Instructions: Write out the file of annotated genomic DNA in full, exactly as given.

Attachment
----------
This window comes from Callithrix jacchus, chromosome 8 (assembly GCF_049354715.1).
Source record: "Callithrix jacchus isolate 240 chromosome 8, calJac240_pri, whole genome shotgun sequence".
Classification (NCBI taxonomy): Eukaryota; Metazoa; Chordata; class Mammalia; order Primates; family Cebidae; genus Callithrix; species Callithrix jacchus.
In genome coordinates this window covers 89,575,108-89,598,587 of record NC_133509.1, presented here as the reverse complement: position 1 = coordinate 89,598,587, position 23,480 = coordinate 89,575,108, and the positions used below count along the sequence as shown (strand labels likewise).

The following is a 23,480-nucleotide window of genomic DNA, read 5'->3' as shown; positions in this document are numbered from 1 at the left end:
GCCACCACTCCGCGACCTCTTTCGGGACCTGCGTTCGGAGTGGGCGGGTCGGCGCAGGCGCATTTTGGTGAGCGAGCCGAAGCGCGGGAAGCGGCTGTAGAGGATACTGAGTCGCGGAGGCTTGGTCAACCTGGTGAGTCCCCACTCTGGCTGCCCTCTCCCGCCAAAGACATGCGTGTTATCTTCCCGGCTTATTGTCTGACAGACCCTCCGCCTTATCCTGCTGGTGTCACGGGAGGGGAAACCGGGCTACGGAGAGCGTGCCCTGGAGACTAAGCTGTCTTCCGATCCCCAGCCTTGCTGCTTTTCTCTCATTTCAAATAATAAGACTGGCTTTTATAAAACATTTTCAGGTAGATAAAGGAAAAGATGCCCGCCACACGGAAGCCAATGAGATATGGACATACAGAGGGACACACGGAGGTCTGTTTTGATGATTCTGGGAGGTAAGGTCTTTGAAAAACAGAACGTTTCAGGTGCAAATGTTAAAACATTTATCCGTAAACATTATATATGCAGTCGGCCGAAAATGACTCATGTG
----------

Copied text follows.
This window comes from Callithrix jacchus, chromosome 8 (assembly GCF_049354715.1).
Source record: "Callithrix jacchus isolate 240 chromosome 8, calJac240_pri, whole genome shotgun sequence".
Classification (NCBI taxonomy): Eukaryota; Metazoa; Chordata; class Mammalia; order Primates; family Cebidae; genus Callithrix; species Callithrix jacchus.
In genome coordinates this window covers 89,575,108-89,598,587 of record NC_133509.1, presented here as the reverse complement: position 1 = coordinate 89,598,587, position 23,480 = coordinate 89,575,108, and the positions used below count along the sequence as shown (strand labels likewise).

The following is a 23,480-nucleotide window of genomic DNA, read 5'->3' as shown; positions in this document are numbered from 1 at the left end:
GCCACCACTCCGCGACCTCTTTCGGGACCTGCGTTCGGAGTGGGCGGGTCGGCGCAGGCGCATTTTGGTGAGCGAGCCGAAGCGCGGGAAGCGGCTGTAGAGGATACTGAGTCGCGGAGGCTTGGTCAACCTGGTGAGTCCCCACTCTGGCTGCCCTCTCCCGCCAAAGACATGCGTGTTATCTTCCCGGCTTATTGTCTGACAGACCCTCCGCCTTATCCTGCTGGTGTCACGGGAGGGGAAACCGGGCTACGGAGAGCGTGCCCTGGAGACTAAGCTGTCTTCCGATCCCCAGCCTTGCTGCTTTTCTCTCATTTCAAATAATAAGACTGGCTTTTATAAAACATTTTCAGGTAGATAAAGGAAAAGATGCCCGCCACACGGAAGCCAATGAGATATGGACATACAGAGGGACACACGGAGGTCTGTTTTGATGATTCTGGGAGGTAAGGTCTTTGAAAAACAGAACGTTTCAGGTGCAAATGTTAAAACATTTATCCGTAAACATTATATATGCAGTCGGCCGAAAATGACTCATGTG